X

Create an account to continue reading.

Registered readers have access to our blogs and a limited number of magazine articles
For unlimited access to The Spectator, subscribe below

Registered readers have access to our blogs and a limited number of magazine articles

Sign in to continue

Already have an account?

What's my subscriber number?

Subscribe now from £1 a week

Online

Unlimited access to The Spectator including the full archive from 1828

Print

Weekly delivery of the magazine

App

Phone & tablet edition of the magazine

Spectator Club

Subscriber-only offers, events and discounts
 
View subscription offers

Already a subscriber?

or

Subscribe now for unlimited access

ALL FROM JUST £1 A WEEK

View subscription offers

Thank you for creating your account – To update your details click here to manage your account

Thank you for creating your account – To update your details click here to manage your account

Thank you for creating an account – Your subscriber number was not recognised though. To link your subscription visit the My Account page

Thank you for creating your account – To update your details click here to manage your account

X

Login

Don't have an account? Sign up
X

Subscription expired

Your subscription has expired. Please go to My Account to renew it or view subscription offers.

X

Forgot Password

Please check your email

If the email address you entered is associated with a web account on our system, you will receive an email from us with instructions for resetting your password.

If you don't receive this email, please check your junk mail folder.

X

It's time to subscribe.

You've read all your free Spectator magazine articles for this month.

Subscribe now for unlimited access – from just £1 a week

You've read all your free Spectator magazine articles for this month.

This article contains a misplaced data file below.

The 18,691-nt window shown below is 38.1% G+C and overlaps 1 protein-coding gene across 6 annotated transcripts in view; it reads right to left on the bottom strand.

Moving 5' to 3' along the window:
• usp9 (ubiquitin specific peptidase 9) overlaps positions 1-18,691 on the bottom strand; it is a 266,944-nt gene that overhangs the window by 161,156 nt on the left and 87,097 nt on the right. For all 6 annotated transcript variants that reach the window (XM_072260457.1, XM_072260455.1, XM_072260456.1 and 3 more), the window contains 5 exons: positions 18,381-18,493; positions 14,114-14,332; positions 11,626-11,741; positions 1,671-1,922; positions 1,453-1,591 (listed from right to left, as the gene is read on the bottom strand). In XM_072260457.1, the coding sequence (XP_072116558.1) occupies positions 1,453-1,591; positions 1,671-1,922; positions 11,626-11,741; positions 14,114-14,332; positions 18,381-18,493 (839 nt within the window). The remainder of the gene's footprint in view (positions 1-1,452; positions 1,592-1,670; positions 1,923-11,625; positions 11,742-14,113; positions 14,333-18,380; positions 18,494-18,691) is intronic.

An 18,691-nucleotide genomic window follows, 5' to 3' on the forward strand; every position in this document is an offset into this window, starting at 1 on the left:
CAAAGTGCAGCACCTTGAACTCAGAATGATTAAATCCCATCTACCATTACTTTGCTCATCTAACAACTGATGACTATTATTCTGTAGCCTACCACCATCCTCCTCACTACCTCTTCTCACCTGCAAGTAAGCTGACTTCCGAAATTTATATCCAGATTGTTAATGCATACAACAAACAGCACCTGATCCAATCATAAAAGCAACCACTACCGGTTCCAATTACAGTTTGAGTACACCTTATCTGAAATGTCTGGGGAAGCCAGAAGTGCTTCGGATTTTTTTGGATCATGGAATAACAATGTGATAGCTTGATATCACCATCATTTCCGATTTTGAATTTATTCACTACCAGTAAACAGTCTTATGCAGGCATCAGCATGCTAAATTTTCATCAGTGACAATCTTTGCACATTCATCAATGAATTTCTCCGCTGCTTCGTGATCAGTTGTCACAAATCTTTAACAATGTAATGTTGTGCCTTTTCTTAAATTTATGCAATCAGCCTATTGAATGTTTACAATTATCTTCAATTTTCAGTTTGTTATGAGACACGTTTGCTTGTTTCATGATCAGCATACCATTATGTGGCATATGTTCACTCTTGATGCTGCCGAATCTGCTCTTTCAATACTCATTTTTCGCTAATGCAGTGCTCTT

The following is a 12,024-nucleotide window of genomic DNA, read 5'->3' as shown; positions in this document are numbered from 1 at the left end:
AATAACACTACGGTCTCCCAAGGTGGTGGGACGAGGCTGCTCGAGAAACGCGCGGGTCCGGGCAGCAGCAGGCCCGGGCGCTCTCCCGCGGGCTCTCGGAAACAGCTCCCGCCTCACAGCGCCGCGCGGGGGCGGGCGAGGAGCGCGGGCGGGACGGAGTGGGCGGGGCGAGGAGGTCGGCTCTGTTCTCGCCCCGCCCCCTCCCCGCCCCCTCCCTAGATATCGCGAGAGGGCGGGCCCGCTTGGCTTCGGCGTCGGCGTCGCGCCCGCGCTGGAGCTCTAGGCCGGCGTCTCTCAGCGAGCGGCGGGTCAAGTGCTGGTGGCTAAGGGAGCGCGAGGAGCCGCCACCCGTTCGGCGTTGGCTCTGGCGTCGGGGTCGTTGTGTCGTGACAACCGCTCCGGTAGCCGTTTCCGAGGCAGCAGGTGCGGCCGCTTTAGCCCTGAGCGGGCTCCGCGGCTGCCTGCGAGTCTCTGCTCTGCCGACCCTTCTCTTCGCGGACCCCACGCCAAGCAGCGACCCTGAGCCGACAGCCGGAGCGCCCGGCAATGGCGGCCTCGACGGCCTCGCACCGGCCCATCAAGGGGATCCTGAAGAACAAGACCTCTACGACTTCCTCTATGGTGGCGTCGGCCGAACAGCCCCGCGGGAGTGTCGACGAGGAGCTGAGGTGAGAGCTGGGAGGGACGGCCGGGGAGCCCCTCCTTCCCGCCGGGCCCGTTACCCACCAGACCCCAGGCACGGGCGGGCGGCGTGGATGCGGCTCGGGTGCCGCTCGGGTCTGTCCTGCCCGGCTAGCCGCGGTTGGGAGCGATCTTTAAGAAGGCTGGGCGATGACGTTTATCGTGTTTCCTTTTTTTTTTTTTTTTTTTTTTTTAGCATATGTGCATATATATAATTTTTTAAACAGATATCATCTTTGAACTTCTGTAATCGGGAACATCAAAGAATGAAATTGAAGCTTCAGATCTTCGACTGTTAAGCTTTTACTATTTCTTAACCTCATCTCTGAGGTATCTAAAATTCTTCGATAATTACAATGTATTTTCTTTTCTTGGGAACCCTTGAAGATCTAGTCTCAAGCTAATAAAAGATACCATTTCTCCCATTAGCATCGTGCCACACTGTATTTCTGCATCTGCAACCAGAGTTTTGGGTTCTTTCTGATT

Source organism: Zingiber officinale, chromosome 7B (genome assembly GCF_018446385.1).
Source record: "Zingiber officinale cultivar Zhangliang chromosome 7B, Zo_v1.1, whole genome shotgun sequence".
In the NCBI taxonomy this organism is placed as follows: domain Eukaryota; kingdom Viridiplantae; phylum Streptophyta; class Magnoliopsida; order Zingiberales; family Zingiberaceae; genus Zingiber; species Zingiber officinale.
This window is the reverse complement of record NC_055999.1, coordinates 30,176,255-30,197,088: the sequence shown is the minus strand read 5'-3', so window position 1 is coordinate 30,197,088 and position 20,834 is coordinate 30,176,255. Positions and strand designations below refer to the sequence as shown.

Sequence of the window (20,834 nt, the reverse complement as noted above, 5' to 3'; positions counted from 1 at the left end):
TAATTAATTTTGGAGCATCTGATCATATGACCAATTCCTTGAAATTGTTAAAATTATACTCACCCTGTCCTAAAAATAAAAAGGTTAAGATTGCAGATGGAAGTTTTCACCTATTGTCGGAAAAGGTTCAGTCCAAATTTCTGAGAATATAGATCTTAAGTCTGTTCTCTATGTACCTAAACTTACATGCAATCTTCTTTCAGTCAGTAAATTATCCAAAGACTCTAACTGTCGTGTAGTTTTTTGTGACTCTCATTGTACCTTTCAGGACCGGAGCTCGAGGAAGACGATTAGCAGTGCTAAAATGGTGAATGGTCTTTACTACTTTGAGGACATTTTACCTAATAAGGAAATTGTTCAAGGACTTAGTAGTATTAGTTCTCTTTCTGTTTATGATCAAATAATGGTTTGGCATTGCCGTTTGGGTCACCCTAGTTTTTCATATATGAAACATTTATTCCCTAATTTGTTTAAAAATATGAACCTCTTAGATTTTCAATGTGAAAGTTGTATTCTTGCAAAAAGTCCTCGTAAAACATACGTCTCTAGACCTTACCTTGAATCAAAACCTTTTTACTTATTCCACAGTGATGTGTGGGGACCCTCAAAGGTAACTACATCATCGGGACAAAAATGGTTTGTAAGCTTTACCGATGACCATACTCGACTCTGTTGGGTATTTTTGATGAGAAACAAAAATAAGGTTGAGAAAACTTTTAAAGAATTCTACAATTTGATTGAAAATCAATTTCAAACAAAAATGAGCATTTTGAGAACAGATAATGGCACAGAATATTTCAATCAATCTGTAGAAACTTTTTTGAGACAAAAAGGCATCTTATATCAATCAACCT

Subscribe now for unlimited access

Online

Unlimited access to The Spectator including the full archive from 1828

Print

Weekly delivery of the magazine

App

Phone & tablet edition of the magazine

Spectator Club

Subscriber-only offers, events and discounts
X

Sign up

What's my subscriber number? Already have an account?

Thank you for creating your account – To update your details click here to manage your account

Thank you for creating your account – To update your details click here to manage your account

Thank you for creating an account – Your subscriber number was not recognised though. To link your subscription visit the My Account page

Thank you for creating your account – To update your details click here to manage your account

X

Your subscriber number is the 8 digit number printed above your name on the address sheet sent with your magazine each week.

Entering your subscriber number will enable full access to all magazine articles on the site.

If you cannot find your subscriber number then please contact us on customerhelp@subscriptions.co.uk or call 0330 333 0050.

You can create an account in the meantime and link your subscription at a later time. Simply visit the My Account page, enter your subscriber number in the relevant field and click 'submit changes'.

Please note: Previously subscribers used a 'WebID' to log into the website. Your subscriber number is not the same as the WebID. Please ensure you use the subscriber number when you link your subscription.

Bookends

Bookends: Laughing by the book

Laughing by the book.

13 August 2011

12:00 AM

13 August 2011

12:00 AM

Comedy is a serious business. The number of young people who seek to make a living making other people laugh seems to grow every year. Jonathan Lynn starts Comedy Rules (Faber & Faber, £14.99) by insisting that it is not a primer for would-be writers, but of course it is, and much more.

Lynn was at Cambridge with the Pythons and the Goodies, co-wrote the Doctor series in the 1970s and Yes, Minister in the 1980s, and has since carved out a career directing comedy films in Hollywood, some of them funnier than others. But as Rule 138 (of 150) states, ‘Nobody knows how the audience will react to any play or film or joke.’ Like all comedy writers, Lynn can feel under-appreciated: the cast and producer of Yes, Minister were invited to the Baftas every year, while the men who created it watched it on TV at home. (Rule 101: ‘If you value your privacy, try to make your work famous and yourself unknown.’ But let’s not forget Rule 40: ‘All comedians and comedy writers are angry.’)

This tightly constructed, rather brilliant little book also finds room for sharp but fond portraits of Leonard Rossiter (‘a virtuoso player of his instrument: himself’) and Jack Rosenthal (‘He chain-smoked all through my audition, and for the next twenty-five years’). Best of all, Lynn makes it all look easy, which is the basic rule of comedy, and is only ever the product of long hours of hard work.

Subscribe to The Spectator today for a quality of argument not found in any other publication. Get more Spectator for less – just £12 for 12 issues.


Show comments
Close